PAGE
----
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Subjects and subjects

If you didn’t read the previous blog post, then please do it first. I mean: before this one. … . Did you read it? Ok.

Can you imagine a time in history when there was not such a division between what we call ‘subjects’ and ‘objects’? What if we would call subjects ‘subjects’ and objects ‘subjects’ as well? Would it affect the way we perceive ‘things’? Would it affect the way we live?

Of course: much depends on linguistic choices which differ from region to region and from culture to culture. And language is shaping reality just as reality is affecting the evolution of our language. But maybe even more than it depending on language, it surely depends on the way we deal with others, the environment and with ourselves.

It is since the industrial revolution that a clear -and somehow superficial- distinction between subjects and objects has been installed. People like Descartes were trying to give an explanation to an industrial need. The subject-subject sharing just couldn’t continue in the same way. So Descartes was talking about ‘object-subject’ because he had to give a sustentation for the big industrial system to divide the body in two.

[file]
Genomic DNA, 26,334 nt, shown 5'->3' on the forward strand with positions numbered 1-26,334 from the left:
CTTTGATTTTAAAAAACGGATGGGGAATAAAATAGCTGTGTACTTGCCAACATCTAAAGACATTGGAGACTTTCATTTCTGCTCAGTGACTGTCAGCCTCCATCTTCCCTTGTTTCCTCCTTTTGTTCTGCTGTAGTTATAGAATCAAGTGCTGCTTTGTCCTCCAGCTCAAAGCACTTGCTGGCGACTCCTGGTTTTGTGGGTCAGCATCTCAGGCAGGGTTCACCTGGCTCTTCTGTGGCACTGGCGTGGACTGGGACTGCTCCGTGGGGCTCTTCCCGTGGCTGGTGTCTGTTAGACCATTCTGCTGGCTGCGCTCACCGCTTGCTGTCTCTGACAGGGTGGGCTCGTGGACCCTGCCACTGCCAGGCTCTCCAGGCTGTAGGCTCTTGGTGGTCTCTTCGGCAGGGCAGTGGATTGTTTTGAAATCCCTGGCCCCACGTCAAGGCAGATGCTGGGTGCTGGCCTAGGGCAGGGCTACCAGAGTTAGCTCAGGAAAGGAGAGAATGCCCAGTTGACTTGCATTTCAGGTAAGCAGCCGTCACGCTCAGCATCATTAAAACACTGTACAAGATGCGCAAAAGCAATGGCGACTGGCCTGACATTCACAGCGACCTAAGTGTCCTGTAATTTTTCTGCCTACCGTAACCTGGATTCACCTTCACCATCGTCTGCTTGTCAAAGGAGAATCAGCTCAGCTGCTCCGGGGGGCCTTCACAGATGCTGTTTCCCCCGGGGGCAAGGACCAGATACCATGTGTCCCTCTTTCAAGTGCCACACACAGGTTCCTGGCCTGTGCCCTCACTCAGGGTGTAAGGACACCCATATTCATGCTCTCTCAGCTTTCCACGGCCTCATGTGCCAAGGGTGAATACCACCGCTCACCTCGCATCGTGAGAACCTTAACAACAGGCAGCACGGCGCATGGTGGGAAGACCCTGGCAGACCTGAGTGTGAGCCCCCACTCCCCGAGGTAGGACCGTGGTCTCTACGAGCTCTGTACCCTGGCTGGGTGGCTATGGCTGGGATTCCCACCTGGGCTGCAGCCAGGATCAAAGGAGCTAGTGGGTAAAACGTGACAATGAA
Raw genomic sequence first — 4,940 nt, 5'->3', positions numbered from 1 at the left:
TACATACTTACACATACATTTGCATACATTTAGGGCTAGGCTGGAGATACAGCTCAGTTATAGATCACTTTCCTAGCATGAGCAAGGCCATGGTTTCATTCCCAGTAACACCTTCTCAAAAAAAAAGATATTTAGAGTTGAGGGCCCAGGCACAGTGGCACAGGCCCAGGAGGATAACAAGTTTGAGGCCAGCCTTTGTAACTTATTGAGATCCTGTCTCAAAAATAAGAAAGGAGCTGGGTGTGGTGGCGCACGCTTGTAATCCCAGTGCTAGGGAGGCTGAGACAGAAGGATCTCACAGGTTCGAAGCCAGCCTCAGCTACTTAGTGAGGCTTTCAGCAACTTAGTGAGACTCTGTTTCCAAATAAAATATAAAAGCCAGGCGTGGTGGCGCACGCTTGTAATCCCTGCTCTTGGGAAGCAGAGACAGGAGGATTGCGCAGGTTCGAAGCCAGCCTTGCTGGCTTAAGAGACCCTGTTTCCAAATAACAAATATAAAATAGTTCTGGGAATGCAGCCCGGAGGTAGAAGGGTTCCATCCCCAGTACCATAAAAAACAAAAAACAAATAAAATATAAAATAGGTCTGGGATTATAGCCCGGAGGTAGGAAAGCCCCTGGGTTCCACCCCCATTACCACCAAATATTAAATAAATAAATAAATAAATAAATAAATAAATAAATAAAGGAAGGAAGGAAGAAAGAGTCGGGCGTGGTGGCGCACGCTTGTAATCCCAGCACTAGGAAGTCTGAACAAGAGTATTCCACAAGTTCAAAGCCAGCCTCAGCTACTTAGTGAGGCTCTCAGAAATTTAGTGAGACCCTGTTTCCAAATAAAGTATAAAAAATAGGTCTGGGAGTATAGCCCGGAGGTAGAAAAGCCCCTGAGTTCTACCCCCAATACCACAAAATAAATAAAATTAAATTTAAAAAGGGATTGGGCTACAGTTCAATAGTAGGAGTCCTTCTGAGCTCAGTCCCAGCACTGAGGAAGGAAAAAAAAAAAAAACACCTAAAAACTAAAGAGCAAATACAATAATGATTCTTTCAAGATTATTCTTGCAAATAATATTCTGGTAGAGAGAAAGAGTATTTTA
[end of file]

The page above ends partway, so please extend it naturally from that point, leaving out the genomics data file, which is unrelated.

And what does this have to do with researching theatre for example? Or with the arts in general?

Apart from the fact that theatre-makers like Enrique Vargas are working in a way to treat an object like a subject (he, in a way, is the writer of this page), as a public we perceive a theatre-piece or any other artistic work totally different depending on the way the relation subject-to-object is constructed. This starts with the question whether we manipulate an object or animate it. And how we do that. Animating an object is referring to a state of listening: how to listen to a teaspoon or to a little stone on the ground? When we touch, we are also touched. When we listen to music, the music is also listening to us. If an actor or in fact anybody is able to listen to objects and realize that they are also subjects, then perhaps that person is also able to listen to him- or herself.

Somehow it might seem just another point of view… though it changes a spectators perception completely. It is this difference where the doors to imagination are opening… .

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